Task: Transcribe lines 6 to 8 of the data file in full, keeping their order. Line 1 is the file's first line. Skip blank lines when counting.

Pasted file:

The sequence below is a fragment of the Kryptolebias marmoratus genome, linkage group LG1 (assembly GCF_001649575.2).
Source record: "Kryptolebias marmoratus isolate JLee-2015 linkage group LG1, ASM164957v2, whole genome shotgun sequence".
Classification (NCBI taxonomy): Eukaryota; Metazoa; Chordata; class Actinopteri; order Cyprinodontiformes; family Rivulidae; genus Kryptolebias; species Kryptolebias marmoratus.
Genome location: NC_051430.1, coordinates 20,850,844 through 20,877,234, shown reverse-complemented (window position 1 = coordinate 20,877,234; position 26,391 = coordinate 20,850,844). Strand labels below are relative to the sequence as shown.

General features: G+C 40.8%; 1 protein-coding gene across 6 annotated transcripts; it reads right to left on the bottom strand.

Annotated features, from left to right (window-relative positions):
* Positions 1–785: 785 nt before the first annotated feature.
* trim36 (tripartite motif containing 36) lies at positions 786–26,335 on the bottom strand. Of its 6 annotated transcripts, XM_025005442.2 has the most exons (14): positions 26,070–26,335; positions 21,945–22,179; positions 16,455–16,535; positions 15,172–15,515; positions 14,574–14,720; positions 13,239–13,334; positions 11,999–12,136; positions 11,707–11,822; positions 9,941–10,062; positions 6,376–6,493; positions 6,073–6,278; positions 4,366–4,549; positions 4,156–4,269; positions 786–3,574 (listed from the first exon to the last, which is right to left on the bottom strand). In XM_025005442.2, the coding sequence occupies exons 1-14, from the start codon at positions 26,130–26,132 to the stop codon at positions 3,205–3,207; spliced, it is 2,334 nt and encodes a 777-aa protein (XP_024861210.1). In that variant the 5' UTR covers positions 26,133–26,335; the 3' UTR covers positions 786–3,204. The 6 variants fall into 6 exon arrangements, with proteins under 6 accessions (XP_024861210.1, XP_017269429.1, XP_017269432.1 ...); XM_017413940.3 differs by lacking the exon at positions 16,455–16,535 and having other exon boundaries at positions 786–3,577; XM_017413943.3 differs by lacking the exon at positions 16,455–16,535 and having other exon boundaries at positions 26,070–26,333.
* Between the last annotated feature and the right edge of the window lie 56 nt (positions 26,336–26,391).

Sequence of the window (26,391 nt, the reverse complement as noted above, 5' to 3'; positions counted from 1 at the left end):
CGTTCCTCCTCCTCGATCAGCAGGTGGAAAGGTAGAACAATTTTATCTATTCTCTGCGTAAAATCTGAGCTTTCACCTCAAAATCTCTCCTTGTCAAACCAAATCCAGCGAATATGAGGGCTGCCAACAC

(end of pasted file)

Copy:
Annotated features, from left to right (window-relative positions):
* Positions 1–785: 785 nt before the first annotated feature.
* trim36 (tripartite motif containing 36) lies at positions 786–26,335 on the bottom strand. Of its 6 annotated transcripts, XM_025005442.2 has the most exons (14): positions 26,070–26,335; positions 21,945–22,179; positions 16,455–16,535; positions 15,172–15,515; positions 14,574–14,720; positions 13,239–13,334; positions 11,999–12,136; positions 11,707–11,822; positions 9,941–10,062; positions 6,376–6,493; positions 6,073–6,278; positions 4,366–4,549; positions 4,156–4,269; positions 786–3,574 (listed from the first exon to the last, which is right to left on the bottom strand). In XM_025005442.2, the coding sequence occupies exons 1-14, from the start codon at positions 26,130–26,132 to the stop codon at positions 3,205–3,207; spliced, it is 2,334 nt and encodes a 777-aa protein (XP_024861210.1). In that variant the 5' UTR covers positions 26,133–26,335; the 3' UTR covers positions 786–3,204. The 6 variants fall into 6 exon arrangements, with proteins under 6 accessions (XP_024861210.1, XP_017269429.1, XP_017269432.1 ...); XM_017413940.3 differs by lacking the exon at positions 16,455–16,535 and having other exon boundaries at positions 786–3,577; XM_017413943.3 differs by lacking the exon at positions 16,455–16,535 and having other exon boundaries at positions 26,070–26,333.